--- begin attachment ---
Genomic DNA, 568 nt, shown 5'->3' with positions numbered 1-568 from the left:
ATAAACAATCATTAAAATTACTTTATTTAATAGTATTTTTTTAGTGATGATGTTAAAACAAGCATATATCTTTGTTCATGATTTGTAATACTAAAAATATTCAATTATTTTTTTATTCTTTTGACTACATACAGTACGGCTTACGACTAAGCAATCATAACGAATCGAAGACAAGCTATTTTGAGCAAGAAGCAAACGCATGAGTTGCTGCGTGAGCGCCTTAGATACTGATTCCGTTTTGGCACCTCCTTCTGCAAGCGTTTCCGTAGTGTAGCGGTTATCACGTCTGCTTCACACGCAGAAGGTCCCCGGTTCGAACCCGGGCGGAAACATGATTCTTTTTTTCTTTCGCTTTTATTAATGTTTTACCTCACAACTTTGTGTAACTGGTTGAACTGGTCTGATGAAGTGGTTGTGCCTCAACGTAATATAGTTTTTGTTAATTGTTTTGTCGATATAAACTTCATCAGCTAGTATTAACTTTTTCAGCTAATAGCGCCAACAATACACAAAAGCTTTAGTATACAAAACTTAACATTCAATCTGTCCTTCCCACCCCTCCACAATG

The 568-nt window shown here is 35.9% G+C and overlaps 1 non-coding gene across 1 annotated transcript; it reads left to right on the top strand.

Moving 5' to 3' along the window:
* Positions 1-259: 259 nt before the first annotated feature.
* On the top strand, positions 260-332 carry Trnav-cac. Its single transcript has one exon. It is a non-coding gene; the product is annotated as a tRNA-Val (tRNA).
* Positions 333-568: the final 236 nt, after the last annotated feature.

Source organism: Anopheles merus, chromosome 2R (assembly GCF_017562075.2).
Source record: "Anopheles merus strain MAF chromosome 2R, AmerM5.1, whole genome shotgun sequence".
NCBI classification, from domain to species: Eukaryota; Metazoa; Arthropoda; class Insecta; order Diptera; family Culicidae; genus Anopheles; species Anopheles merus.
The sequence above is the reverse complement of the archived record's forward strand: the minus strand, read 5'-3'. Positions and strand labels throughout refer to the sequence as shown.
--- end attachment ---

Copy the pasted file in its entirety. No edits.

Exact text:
Genomic DNA, 568 nt, shown 5'->3' with positions numbered 1-568 from the left:
ATAAACAATCATTAAAATTACTTTATTTAATAGTATTTTTTTAGTGATGATGTTAAAACAAGCATATATCTTTGTTCATGATTTGTAATACTAAAAATATTCAATTATTTTTTTATTCTTTTGACTACATACAGTACGGCTTACGACTAAGCAATCATAACGAATCGAAGACAAGCTATTTTGAGCAAGAAGCAAACGCATGAGTTGCTGCGTGAGCGCCTTAGATACTGATTCCGTTTTGGCACCTCCTTCTGCAAGCGTTTCCGTAGTGTAGCGGTTATCACGTCTGCTTCACACGCAGAAGGTCCCCGGTTCGAACCCGGGCGGAAACATGATTCTTTTTTTCTTTCGCTTTTATTAATGTTTTACCTCACAACTTTGTGTAACTGGTTGAACTGGTCTGATGAAGTGGTTGTGCCTCAACGTAATATAGTTTTTGTTAATTGTTTTGTCGATATAAACTTCATCAGCTAGTATTAACTTTTTCAGCTAATAGCGCCAACAATACACAAAAGCTTTAGTATACAAAACTTAACATTCAATCTGTCCTTCCCACCCCTCCACAATG

The 568-nt window shown here is 35.9% G+C and overlaps 1 non-coding gene across 1 annotated transcript; it reads left to right on the top strand.

Moving 5' to 3' along the window:
* Positions 1-259: 259 nt before the first annotated feature.
* On the top strand, positions 260-332 carry Trnav-cac. Its single transcript has one exon. It is a non-coding gene; the product is annotated as a tRNA-Val (tRNA).
* Positions 333-568: the final 236 nt, after the last annotated feature.

Source organism: Anopheles merus, chromosome 2R (assembly GCF_017562075.2).
Source record: "Anopheles merus strain MAF chromosome 2R, AmerM5.1, whole genome shotgun sequence".
NCBI classification, from domain to species: Eukaryota; Metazoa; Arthropoda; class Insecta; order Diptera; family Culicidae; genus Anopheles; species Anopheles merus.
The sequence above is the reverse complement of the archived record's forward strand: the minus strand, read 5'-3'. Positions and strand labels throughout refer to the sequence as shown.